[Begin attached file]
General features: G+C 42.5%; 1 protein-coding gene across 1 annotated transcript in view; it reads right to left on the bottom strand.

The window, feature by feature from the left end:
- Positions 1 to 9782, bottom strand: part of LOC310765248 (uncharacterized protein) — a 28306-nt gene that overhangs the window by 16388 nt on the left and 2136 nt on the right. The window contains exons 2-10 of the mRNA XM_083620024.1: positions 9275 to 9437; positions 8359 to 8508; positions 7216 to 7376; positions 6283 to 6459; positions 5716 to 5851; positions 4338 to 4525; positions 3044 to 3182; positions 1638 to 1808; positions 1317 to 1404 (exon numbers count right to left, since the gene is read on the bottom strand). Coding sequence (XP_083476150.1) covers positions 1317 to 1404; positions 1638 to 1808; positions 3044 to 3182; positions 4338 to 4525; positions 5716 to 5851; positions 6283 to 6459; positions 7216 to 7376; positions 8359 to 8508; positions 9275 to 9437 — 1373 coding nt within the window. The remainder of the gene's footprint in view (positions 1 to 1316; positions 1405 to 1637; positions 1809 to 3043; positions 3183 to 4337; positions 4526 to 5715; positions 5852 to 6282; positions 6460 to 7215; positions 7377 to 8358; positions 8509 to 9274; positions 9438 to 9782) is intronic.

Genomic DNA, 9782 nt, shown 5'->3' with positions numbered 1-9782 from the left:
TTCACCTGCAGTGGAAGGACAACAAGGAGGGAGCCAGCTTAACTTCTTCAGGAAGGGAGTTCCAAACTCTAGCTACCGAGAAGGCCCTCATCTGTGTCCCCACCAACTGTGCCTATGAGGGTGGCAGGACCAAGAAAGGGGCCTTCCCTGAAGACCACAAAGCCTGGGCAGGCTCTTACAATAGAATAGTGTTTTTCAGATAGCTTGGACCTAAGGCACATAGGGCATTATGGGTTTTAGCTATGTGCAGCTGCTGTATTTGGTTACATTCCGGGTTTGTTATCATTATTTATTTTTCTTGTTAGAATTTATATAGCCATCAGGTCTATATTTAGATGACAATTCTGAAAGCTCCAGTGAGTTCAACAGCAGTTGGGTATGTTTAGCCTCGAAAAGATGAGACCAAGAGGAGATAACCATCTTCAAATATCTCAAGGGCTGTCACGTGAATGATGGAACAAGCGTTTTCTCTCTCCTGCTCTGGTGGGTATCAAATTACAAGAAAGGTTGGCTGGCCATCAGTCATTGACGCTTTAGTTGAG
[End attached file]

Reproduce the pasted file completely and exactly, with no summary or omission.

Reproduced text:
General features: G+C 42.5%; 1 protein-coding gene across 1 annotated transcript in view; it reads right to left on the bottom strand.

The window, feature by feature from the left end:
- Positions 1 to 9782, bottom strand: part of LOC310765248 (uncharacterized protein) — a 28306-nt gene that overhangs the window by 16388 nt on the left and 2136 nt on the right. The window contains exons 2-10 of the mRNA XM_083620024.1: positions 9275 to 9437; positions 8359 to 8508; positions 7216 to 7376; positions 6283 to 6459; positions 5716 to 5851; positions 4338 to 4525; positions 3044 to 3182; positions 1638 to 1808; positions 1317 to 1404 (exon numbers count right to left, since the gene is read on the bottom strand). Coding sequence (XP_083476150.1) covers positions 1317 to 1404; positions 1638 to 1808; positions 3044 to 3182; positions 4338 to 4525; positions 5716 to 5851; positions 6283 to 6459; positions 7216 to 7376; positions 8359 to 8508; positions 9275 to 9437 — 1373 coding nt within the window. The remainder of the gene's footprint in view (positions 1 to 1316; positions 1405 to 1637; positions 1809 to 3043; positions 3183 to 4337; positions 4526 to 5715; positions 5852 to 6282; positions 6460 to 7215; positions 7377 to 8358; positions 8509 to 9274; positions 9438 to 9782) is intronic.

Genomic DNA, 9782 nt, shown 5'->3' with positions numbered 1-9782 from the left:
TTCACCTGCAGTGGAAGGACAACAAGGAGGGAGCCAGCTTAACTTCTTCAGGAAGGGAGTTCCAAACTCTAGCTACCGAGAAGGCCCTCATCTGTGTCCCCACCAACTGTGCCTATGAGGGTGGCAGGACCAAGAAAGGGGCCTTCCCTGAAGACCACAAAGCCTGGGCAGGCTCTTACAATAGAATAGTGTTTTTCAGATAGCTTGGACCTAAGGCACATAGGGCATTATGGGTTTTAGCTATGTGCAGCTGCTGTATTTGGTTACATTCCGGGTTTGTTATCATTATTTATTTTTCTTGTTAGAATTTATATAGCCATCAGGTCTATATTTAGATGACAATTCTGAAAGCTCCAGTGAGTTCAACAGCAGTTGGGTATGTTTAGCCTCGAAAAGATGAGACCAAGAGGAGATAACCATCTTCAAATATCTCAAGGGCTGTCACGTGAATGATGGAACAAGCGTTTTCTCTCTCCTGCTCTGGTGGGTATCAAATTACAAGAAAGGTTGGCTGGCCATCAGTCATTGACGCTTTAGTTGAG